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Attack On Jerusalem Synagogue Leaves Four Dead

Ilia Yefimovich Getty Images
People react as they stand outside a synagogue on Tuesday in Jerusalem, Israel. Four Israelis were killed and several others wounded in a terror attack at the synagogue.

Two assailants, armed with guns, knives and axes, launched an attack on worshippers at a Jerusalem Synagogue on Tuesday. It left four dead and at least six others wounded.

The New York Times reports police officers rushed to the scene and the assailants were killed during a firefight with police.

CNN adds:

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"Later on Tuesday, Israeli security forces moved into the slain attackers' neighborhood of Jabel Mukaber and clashed with residents, arresting nine people, police said. No details were available on the charges."'We're continuing to search the neighborhood to make sure there are any further terrorists,' Rosenfeld said."

On his Twitter feed, Israeli Prime Minister Benjamin Netanyahu said he would meet with his Security Cabinet later today.

"This is the direct result of incitement being led by Hamas [and Palestinian Authority President Mahmoud Abbas,] incitement which the [international] community is irresponsibly ignoring," Netanyahu said. "We will respond with a heavy hand to the brutal murder of Jews who came to pray and were met by reprehensible murderers."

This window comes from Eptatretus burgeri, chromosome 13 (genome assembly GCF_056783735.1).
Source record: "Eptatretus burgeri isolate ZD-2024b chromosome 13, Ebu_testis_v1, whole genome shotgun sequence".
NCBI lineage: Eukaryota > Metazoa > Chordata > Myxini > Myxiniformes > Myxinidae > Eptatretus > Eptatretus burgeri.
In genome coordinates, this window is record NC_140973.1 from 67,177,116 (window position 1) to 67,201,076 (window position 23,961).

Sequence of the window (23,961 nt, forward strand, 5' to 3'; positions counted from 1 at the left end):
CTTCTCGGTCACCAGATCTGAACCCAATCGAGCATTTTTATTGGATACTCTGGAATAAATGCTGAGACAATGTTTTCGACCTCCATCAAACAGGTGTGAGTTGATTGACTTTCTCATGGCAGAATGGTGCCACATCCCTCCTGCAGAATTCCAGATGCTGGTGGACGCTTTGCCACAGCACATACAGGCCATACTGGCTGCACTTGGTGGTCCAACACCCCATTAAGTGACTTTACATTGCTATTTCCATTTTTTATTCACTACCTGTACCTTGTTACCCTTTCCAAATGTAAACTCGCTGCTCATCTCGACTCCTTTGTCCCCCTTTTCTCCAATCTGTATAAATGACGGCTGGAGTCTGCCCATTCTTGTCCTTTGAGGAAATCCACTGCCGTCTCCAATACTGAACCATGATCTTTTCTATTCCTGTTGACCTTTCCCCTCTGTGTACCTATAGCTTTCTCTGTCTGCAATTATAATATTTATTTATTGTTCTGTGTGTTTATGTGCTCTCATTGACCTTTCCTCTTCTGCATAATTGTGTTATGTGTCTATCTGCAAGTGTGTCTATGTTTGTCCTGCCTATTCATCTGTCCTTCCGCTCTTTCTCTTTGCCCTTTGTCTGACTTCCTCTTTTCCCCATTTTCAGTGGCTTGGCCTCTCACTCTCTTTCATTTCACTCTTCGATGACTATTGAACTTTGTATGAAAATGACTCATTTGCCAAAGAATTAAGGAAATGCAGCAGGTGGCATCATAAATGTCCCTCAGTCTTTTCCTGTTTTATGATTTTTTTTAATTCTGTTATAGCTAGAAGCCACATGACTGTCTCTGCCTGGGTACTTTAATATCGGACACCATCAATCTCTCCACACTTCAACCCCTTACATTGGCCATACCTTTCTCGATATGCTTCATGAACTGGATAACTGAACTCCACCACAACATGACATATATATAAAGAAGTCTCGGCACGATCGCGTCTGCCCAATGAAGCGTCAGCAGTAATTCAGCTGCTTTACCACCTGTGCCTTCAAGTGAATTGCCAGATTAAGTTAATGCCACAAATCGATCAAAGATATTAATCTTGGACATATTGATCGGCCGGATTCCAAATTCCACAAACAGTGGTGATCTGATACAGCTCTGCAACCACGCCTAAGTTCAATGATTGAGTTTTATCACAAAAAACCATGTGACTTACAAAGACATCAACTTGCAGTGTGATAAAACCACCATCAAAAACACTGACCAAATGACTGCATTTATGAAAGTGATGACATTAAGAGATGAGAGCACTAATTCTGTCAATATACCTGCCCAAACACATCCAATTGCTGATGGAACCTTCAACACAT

Secretary of State John Kerry, who was meeting with his British counterpart in London, called the attack "pure terror" and called on Palestinian leaders to "condemn this in the most powerful terms."

According to the Times, Abbas also issued a statement condemning "the killing of civilians from any side" and "the whole cycle of violence."

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Of course all of this comes as tensions in the region mounted over the closure of the Al-Aqsa Mosque compound, which Jews call the Temple Mount.

As NPR's Emily Harris reported, because the site is holy to both sides, Jews and Muslims have clashed over access.

The BBC adds:

"The issue is of such sensitivity that even when Israel captured the Old City of Jerusalem during the war of 1967 it handed control of the compound back to an Islamic religious authority which continues to administer it to this day.<br><br>"In recent times some religious Jews have begun to argue for a change in the status quo which would also allow them to pray there - any hint of such change is viewed with deep anger in the Islamic world.<br><br>"[Today's] attack happened at a religious seminary site on Harav Shimon Agassi Street - home to a largely Orthodox Jewish community in the Har Nof neighbourhood. Among those killed was Rabbi Moshe Twersky, 60, head of the seminary."
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